The first one, which can be qualified as the “additive” approach, consists of the person making the search drawing up a list of third parties that are believed to carry out potentially comparable transactions. Information is then collected on transactions conducted by these third parties to confirm whether they are in effect acceptable comparables, based on the pre-determined comparability criteria. This approach arguably gives well-focused results – all the transactions retained in the analysis are carried out by well-known players in the taxpayer’s market. As indicated above, in order to ensure a sufficient degree of objectivity it is important that the process followed be transparent, systematic and verifiable. The “additive” approach may be used as the sole approach where the person making the search has knowledge of a few third parties that are engaged in transactions that are comparable to the examined controlled transaction. It is worth noting that the “additive” approach presents similarities with the approach followed when identifying ... Read more

TPG2017 Chapter III paragraph 3.36

Tax administrators may have information available to them from examinations of other taxpayers or from other sources of information that may not be disclosed to the taxpayer. However, it would be unfair to apply a transfer pricing method on the basis of such data unless the tax administration was able, within the limits of its domestic confidentiality requirements, to disclose such data to the taxpayer so that there would be an adequate opportunity for the taxpayer to defend its own position and to safeguard effective judicial control by the courts ... Read more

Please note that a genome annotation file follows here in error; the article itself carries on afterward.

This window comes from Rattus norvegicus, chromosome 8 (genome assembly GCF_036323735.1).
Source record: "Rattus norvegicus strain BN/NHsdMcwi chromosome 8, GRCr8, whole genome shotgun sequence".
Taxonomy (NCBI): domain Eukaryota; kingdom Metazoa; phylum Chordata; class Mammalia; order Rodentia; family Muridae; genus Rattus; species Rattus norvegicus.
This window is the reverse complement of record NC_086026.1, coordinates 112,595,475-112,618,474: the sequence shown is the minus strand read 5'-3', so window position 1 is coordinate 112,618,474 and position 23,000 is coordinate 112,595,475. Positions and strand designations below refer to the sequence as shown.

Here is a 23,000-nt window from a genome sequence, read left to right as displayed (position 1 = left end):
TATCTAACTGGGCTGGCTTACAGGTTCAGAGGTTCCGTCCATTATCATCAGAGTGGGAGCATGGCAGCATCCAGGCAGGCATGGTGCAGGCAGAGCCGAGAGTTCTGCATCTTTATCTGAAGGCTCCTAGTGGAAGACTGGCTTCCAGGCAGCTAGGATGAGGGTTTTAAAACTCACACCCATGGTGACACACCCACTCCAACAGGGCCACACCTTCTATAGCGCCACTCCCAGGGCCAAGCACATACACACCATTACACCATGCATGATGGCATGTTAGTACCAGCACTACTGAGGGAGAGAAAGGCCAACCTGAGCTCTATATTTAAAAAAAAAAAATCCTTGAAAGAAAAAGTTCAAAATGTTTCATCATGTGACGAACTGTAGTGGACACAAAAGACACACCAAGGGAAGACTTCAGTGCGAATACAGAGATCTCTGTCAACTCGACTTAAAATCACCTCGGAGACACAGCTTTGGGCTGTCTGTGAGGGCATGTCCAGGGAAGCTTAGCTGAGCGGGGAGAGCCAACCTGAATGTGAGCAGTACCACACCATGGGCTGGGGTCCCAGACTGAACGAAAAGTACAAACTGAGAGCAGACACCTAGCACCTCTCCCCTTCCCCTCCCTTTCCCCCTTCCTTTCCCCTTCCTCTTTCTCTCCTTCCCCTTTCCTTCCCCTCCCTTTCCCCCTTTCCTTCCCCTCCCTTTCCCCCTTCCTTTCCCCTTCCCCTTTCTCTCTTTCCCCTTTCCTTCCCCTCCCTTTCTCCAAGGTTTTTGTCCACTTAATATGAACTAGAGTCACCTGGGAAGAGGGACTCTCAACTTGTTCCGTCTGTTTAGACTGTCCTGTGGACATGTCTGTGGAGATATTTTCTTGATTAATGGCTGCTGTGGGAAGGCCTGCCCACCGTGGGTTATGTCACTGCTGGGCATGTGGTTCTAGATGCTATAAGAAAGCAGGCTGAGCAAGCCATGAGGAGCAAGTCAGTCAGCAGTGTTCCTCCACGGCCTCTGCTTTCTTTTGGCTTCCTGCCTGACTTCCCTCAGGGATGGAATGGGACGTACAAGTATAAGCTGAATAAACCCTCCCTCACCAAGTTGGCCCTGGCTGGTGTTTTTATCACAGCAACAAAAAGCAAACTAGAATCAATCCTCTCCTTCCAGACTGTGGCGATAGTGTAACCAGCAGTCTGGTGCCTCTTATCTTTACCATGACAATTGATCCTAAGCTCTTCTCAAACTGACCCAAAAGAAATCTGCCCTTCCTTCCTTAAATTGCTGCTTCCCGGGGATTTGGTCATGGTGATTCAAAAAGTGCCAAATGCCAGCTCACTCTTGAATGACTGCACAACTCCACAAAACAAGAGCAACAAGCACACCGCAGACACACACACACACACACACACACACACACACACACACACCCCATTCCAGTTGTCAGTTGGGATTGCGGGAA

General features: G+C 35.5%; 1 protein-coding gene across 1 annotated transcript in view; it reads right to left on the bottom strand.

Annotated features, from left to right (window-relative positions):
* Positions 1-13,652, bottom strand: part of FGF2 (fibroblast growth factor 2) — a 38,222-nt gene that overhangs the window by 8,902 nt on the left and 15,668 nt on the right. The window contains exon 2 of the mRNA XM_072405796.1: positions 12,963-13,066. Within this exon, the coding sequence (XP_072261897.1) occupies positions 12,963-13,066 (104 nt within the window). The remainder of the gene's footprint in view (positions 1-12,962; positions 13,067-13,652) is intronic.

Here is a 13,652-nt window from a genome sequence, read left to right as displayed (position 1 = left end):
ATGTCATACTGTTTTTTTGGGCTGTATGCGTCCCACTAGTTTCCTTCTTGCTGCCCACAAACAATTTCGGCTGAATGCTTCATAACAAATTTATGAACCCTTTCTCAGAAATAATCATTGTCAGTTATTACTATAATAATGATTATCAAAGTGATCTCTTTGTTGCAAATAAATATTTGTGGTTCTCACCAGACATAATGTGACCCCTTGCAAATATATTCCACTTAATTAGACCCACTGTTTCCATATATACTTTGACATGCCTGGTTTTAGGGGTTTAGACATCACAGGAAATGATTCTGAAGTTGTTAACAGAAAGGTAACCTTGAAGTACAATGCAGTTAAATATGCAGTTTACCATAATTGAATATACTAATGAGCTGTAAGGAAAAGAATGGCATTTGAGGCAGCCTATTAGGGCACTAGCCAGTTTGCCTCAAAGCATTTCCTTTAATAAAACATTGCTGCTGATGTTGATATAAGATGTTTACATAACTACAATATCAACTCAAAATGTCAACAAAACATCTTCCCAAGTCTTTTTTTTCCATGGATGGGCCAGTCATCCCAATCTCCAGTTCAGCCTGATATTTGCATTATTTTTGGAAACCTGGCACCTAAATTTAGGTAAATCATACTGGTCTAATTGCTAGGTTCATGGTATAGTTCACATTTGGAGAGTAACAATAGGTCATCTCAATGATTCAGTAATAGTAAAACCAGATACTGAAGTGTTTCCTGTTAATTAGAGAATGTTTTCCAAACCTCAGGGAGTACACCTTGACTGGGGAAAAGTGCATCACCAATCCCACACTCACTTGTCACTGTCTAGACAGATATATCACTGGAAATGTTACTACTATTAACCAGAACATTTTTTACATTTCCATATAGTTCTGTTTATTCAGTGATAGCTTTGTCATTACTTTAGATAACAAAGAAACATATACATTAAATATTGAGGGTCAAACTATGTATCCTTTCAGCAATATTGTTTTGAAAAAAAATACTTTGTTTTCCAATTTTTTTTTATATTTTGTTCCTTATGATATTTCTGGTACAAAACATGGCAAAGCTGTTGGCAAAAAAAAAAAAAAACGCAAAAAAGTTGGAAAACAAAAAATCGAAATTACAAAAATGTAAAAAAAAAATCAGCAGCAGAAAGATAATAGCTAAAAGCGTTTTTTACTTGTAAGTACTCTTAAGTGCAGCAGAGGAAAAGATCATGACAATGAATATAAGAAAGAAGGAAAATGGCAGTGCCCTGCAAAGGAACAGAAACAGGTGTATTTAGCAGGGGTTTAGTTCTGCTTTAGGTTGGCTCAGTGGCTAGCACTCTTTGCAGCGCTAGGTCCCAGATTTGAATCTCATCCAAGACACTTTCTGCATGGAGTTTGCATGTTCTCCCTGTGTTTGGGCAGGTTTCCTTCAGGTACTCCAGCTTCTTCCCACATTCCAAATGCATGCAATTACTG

TPG2017 Chapter III paragraph 3.34

There are also proprietary databases that are developed and maintained by some advisory firms. In addition to the issues raised above for commercial databases that are more broadly commercialised, proprietary databases also raise a further concern with respect to their coverage of data if they are based on a more limited portion of the market than commercial databases. When a taxpayer has used a proprietary database to support its transfer prices, the tax administration may request access to the database to review the taxpayer’s results, for obvious transparency reasons ... Read more

TPG2017 Chapter III paragraph 3.3

In order for the process to be transparent, it is considered a good practice for a taxpayer that uses comparables to support its transfer pricing, or a tax administration that uses comparables to support a transfer pricing adjustment, to provide appropriate supporting information for the other interested party (i.e. tax auditor, taxpayer or foreign competent authorities) to be able to assess the reliability of the comparables used. See paragraph 3.36 for a discussion of information available to tax administrations that is not disclosed to taxpayers. General guidance on documentation requirements is found at Chapter V of these Guidelines. See also the Annex to Chapter IV “Guidelines for conducting Advance Pricing Arrangements under the Mutual Agreement Procedure (MAP APAs)” ... Read more